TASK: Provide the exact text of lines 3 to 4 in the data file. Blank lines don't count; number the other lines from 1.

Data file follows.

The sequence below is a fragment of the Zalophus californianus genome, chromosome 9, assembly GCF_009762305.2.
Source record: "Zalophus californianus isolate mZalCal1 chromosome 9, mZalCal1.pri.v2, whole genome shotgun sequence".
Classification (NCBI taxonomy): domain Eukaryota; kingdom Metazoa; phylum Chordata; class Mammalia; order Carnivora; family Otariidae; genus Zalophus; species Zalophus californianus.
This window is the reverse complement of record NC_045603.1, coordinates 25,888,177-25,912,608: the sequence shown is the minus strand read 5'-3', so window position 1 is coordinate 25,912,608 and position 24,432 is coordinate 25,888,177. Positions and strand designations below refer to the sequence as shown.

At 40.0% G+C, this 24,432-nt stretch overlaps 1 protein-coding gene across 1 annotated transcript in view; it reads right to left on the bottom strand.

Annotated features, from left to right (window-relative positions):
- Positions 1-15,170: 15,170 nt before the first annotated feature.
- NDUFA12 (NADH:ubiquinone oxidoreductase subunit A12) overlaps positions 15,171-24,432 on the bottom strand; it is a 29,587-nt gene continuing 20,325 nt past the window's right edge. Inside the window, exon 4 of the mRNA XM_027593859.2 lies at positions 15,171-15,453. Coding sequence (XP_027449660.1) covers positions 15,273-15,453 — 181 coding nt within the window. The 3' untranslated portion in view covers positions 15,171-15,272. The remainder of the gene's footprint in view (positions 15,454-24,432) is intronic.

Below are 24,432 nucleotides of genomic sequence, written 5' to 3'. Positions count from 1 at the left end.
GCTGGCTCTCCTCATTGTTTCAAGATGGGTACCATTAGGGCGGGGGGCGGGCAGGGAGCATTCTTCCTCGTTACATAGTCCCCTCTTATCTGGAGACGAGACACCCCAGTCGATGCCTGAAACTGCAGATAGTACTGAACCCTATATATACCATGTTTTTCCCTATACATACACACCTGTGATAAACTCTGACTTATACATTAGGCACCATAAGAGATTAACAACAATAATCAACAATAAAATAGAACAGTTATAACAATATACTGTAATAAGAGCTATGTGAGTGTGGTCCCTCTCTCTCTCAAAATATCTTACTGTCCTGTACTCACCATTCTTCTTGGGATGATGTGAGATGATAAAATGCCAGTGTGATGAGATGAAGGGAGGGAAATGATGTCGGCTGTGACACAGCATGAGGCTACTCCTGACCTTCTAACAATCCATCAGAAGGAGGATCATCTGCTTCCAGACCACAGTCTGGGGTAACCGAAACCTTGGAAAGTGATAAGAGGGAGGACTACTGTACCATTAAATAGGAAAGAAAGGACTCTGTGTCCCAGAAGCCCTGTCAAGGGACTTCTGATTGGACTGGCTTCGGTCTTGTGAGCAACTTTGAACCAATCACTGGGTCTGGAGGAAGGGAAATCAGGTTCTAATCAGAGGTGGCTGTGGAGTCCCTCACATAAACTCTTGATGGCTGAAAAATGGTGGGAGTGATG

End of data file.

Classification (NCBI taxonomy): domain Eukaryota; kingdom Metazoa; phylum Chordata; class Mammalia; order Carnivora; family Otariidae; genus Zalophus; species Zalophus californianus.
This window is the reverse complement of record NC_045603.1, coordinates 25,888,177-25,912,608: the sequence shown is the minus strand read 5'-3', so window position 1 is coordinate 25,912,608 and position 24,432 is coordinate 25,888,177. Positions and strand designations below refer to the sequence as shown.